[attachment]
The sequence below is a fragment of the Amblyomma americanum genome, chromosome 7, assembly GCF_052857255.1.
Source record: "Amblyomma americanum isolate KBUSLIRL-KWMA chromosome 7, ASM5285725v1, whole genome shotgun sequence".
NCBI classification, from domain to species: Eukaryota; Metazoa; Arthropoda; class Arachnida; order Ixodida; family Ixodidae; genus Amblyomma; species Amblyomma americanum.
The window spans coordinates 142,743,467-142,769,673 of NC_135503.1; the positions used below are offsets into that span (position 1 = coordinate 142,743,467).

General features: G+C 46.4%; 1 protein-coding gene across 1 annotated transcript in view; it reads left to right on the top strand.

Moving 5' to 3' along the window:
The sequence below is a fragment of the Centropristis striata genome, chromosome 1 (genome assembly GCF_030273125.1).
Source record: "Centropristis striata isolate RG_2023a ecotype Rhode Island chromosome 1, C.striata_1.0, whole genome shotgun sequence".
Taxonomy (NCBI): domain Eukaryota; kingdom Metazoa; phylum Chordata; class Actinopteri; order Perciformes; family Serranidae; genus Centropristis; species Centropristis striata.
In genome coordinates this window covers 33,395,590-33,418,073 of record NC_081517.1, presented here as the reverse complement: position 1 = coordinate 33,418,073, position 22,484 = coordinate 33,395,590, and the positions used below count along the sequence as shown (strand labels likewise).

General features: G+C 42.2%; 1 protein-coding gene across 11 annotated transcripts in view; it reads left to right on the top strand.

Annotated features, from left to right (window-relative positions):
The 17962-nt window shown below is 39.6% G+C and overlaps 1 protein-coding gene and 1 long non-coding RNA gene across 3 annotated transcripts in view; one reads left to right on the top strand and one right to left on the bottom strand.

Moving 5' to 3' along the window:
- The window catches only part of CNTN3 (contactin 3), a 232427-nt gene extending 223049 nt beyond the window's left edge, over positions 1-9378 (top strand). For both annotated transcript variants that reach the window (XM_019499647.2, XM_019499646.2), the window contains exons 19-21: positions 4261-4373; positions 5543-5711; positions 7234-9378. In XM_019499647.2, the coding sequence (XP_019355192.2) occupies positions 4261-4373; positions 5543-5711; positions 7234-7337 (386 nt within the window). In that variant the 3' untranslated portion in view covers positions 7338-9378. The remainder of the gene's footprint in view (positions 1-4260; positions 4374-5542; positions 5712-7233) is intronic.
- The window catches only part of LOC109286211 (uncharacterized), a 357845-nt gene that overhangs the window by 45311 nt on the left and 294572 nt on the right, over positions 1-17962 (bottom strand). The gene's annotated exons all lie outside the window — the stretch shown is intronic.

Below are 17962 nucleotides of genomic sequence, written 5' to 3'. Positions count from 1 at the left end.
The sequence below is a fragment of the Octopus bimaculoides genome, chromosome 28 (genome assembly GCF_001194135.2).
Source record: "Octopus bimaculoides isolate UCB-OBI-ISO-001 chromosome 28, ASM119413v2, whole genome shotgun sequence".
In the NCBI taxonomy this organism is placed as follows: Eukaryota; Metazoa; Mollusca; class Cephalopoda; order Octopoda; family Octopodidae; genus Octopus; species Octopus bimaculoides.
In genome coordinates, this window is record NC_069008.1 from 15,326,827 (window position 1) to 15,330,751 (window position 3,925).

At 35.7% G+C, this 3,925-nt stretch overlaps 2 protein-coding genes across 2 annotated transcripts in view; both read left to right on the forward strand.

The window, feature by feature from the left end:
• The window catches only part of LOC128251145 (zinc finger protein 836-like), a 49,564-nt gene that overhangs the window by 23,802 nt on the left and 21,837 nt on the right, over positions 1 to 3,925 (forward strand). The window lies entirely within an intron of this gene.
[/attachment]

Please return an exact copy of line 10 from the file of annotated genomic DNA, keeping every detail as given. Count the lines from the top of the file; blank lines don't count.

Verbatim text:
In genome coordinates this window covers 33,395,590-33,418,073 of record NC_081517.1, presented here as the reverse complement: position 1 = coordinate 33,418,073, position 22,484 = coordinate 33,395,590, and the positions used below count along the sequence as shown (strand labels likewise).